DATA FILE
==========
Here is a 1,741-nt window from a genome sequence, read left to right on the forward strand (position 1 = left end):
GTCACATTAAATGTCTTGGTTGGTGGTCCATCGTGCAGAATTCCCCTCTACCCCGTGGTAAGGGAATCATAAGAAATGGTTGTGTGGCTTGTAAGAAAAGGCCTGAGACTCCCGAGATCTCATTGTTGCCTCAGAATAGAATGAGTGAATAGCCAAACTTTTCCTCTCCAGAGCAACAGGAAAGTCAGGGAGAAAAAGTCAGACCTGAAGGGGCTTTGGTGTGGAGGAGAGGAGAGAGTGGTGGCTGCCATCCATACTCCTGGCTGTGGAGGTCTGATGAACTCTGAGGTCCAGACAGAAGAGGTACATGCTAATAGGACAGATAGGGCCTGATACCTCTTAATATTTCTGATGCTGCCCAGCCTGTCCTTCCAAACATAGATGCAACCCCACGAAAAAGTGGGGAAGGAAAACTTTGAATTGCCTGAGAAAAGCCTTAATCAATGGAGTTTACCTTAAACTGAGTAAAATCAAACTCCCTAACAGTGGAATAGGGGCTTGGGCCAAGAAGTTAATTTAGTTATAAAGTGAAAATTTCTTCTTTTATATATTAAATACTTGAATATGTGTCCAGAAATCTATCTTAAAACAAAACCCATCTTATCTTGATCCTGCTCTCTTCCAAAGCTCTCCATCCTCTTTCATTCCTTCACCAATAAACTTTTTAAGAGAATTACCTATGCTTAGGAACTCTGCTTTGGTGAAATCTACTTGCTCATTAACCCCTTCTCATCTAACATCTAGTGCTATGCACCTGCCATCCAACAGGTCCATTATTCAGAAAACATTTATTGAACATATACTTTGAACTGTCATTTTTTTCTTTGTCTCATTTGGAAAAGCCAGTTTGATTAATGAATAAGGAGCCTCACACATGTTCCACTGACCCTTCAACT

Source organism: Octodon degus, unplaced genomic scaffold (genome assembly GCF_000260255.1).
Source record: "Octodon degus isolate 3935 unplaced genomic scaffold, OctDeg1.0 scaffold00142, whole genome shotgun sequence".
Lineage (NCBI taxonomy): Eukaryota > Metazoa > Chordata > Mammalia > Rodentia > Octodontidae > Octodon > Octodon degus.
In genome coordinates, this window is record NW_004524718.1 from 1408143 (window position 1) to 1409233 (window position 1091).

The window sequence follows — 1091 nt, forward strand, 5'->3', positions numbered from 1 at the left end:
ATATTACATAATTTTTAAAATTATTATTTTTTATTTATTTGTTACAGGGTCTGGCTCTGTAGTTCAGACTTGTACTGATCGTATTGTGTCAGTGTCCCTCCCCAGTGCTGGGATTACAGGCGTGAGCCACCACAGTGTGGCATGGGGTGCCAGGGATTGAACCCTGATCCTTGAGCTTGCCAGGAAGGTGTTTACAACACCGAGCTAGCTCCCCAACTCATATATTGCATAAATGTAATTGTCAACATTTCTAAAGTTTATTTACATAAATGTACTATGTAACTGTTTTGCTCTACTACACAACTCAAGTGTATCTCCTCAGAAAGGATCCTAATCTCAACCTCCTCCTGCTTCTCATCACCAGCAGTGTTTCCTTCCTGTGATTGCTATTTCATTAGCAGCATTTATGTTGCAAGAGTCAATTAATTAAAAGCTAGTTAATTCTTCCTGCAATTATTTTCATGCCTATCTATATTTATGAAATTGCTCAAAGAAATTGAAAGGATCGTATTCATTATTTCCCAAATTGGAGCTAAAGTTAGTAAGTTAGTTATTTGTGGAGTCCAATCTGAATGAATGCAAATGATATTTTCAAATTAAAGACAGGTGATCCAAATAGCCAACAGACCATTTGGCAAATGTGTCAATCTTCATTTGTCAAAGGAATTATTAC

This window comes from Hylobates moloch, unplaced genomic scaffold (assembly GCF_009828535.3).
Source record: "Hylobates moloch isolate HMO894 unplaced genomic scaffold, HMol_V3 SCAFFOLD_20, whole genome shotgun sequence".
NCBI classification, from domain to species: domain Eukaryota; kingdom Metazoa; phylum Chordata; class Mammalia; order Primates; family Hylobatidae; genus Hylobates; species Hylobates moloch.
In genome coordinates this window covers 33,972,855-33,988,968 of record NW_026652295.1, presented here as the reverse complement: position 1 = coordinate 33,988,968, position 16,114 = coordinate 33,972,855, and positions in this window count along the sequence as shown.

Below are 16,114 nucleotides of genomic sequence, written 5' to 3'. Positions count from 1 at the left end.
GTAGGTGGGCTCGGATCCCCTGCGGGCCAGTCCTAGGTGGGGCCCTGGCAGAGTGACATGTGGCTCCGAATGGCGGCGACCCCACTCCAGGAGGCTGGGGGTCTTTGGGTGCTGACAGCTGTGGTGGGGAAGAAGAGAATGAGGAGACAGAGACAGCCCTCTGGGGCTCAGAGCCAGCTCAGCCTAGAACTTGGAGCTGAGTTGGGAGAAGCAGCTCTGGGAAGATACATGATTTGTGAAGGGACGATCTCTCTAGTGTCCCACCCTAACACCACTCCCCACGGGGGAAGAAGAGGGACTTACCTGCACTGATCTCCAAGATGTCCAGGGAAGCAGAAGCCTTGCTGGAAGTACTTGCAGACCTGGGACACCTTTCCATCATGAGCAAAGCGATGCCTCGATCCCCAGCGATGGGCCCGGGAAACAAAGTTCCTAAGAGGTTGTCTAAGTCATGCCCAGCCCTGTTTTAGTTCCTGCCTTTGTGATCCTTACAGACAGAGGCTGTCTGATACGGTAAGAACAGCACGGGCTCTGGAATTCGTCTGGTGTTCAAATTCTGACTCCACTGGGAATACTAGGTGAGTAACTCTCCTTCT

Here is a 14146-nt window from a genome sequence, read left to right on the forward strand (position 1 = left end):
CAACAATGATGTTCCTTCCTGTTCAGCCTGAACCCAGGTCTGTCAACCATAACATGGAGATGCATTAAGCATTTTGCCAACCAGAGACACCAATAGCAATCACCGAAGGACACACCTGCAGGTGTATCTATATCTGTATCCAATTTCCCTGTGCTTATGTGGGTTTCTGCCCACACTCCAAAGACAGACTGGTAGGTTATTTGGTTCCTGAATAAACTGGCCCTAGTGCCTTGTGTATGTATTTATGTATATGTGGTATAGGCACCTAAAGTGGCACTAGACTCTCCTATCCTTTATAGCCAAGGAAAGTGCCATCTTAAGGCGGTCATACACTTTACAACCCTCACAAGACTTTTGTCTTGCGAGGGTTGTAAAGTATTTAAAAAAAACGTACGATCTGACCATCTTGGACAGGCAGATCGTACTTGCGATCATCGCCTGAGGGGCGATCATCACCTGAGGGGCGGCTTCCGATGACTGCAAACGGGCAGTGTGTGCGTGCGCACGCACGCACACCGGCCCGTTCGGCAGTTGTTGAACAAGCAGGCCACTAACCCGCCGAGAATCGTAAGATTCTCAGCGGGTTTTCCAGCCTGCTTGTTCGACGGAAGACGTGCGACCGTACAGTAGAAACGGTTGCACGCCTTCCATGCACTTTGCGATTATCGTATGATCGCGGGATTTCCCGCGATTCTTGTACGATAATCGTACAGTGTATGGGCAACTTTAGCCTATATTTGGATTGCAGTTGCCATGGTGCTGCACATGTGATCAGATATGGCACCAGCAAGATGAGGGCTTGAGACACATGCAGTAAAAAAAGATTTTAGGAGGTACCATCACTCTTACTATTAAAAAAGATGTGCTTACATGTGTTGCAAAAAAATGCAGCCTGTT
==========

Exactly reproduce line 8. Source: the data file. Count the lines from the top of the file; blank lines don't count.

ATATTACATAATTTTTAAAATTATTATTTTTTATTTATTTGTTACAGGGTCTGGCTCTGTAGTTCAGACTTGTACTGATCGTATTGTGTCAGTGTCCCTCCCCAGTGCTGGGATTACAGGCGTGAGCCACCACAGTGTGGCATGGGGTGCCAGGGATTGAACCCTGATCCTTGAGCTTGCCAGGAAGGTGTTTACAACACCGAGCTAGCTCCCCAACTCATATATTGCATAAATGTAATTGTCAACATTTCTAAAGTTTATTTACATAAATGTACTATGTAACTGTTTTGCTCTACTACACAACTCAAGTGTATCTCCTCAGAAAGGATCCTAATCTCAACCTCCTCCTGCTTCTCATCACCAGCAGTGTTTCCTTCCTGTGATTGCTATTTCATTAGCAGCATTTATGTTGCAAGAGTCAATTAATTAAAAGCTAGTTAATTCTTCCTGCAATTATTTTCATGCCTATCTATATTTATGAAATTGCTCAAAGAAATTGAAAGGATCGTATTCATTATTTCCCAAATTGGAGCTAAAGTTAGTAAGTTAGTTATTTGTGGAGTCCAATCTGAATGAATGCAAATGATATTTTCAAATTAAAGACAGGTGATCCAAATAGCCAACAGACCATTTGGCAAATGTGTCAATCTTCATTTGTCAAAGGAATTATTAC